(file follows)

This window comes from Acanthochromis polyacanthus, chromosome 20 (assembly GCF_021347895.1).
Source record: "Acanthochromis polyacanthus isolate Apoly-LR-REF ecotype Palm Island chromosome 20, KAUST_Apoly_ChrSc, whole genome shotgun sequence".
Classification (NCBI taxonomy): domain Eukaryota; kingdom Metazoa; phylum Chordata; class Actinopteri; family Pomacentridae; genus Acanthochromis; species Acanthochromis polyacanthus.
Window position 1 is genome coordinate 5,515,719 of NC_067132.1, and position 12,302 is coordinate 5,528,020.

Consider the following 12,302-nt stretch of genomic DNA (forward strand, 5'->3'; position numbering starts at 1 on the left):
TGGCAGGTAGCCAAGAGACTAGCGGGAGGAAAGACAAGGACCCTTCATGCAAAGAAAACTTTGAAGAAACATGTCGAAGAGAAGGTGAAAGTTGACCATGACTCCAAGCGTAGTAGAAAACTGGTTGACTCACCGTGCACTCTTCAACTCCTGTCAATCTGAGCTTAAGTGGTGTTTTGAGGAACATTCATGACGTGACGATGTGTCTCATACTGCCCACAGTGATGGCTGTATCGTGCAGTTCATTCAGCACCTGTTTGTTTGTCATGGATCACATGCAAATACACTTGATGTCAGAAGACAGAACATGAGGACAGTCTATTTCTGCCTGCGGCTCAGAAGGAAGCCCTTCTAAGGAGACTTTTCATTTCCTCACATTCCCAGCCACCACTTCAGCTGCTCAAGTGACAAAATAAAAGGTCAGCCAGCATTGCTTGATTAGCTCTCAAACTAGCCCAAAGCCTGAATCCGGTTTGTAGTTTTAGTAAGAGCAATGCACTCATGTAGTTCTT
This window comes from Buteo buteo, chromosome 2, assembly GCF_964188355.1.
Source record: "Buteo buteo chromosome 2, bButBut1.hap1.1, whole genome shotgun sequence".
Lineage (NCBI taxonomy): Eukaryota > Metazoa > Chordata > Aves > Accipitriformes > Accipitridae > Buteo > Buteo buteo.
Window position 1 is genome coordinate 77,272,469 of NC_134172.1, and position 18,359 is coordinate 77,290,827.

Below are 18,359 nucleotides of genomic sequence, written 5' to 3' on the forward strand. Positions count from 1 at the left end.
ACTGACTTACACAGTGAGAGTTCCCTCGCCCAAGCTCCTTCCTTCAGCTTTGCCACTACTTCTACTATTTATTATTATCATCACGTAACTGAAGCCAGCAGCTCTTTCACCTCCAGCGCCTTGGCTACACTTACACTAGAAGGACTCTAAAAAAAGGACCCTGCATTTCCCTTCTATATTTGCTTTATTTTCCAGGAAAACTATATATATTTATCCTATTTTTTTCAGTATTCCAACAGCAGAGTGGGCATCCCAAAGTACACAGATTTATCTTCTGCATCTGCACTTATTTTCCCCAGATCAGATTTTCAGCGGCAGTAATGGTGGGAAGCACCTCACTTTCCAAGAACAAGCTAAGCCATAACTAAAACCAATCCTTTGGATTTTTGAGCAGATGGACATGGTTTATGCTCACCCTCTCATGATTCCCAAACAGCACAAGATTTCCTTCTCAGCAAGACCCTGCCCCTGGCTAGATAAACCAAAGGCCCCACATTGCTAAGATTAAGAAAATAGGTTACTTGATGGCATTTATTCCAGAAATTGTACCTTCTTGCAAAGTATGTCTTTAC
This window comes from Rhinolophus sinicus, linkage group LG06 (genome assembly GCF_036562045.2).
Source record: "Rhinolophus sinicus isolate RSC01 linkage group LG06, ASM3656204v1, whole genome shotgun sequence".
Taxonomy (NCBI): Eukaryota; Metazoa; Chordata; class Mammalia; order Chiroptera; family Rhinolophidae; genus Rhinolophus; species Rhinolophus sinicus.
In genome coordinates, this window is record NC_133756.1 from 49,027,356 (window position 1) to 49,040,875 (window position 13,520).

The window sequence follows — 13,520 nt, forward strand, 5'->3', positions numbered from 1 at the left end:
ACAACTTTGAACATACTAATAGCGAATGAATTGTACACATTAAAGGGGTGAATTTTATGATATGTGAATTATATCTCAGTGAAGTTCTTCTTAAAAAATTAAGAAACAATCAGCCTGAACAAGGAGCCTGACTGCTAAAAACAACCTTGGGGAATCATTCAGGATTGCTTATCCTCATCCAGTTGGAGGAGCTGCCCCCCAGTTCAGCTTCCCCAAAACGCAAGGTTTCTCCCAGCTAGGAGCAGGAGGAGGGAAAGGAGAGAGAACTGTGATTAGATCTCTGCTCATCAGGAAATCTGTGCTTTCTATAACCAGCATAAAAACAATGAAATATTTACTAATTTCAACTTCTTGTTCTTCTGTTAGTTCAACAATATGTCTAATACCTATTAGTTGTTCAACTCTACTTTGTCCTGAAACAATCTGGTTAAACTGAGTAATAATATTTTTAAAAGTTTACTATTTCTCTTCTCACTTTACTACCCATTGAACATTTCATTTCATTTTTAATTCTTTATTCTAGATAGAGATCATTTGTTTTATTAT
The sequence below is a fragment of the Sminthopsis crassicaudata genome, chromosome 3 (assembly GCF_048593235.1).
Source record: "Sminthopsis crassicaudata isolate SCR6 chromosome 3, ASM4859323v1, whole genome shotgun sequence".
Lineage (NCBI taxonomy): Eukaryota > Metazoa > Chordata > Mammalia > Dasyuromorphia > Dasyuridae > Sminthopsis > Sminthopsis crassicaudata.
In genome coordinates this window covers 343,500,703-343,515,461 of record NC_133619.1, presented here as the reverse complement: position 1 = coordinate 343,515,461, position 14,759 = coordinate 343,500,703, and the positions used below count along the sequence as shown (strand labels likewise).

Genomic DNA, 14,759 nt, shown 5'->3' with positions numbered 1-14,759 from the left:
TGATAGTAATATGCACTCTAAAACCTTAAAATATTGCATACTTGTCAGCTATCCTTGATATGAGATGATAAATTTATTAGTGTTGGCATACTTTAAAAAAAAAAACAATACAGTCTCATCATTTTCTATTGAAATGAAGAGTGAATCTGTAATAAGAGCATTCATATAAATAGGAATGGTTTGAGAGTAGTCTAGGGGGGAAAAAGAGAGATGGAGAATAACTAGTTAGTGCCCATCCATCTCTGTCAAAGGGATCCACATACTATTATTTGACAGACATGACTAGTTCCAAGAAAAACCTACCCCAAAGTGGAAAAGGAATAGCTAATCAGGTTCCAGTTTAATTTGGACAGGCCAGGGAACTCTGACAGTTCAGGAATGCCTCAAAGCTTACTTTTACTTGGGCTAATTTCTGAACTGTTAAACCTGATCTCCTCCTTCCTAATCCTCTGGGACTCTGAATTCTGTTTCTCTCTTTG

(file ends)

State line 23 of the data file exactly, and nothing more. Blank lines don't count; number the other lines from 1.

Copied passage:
Genomic DNA, 14,759 nt, shown 5'->3' with positions numbered 1-14,759 from the left: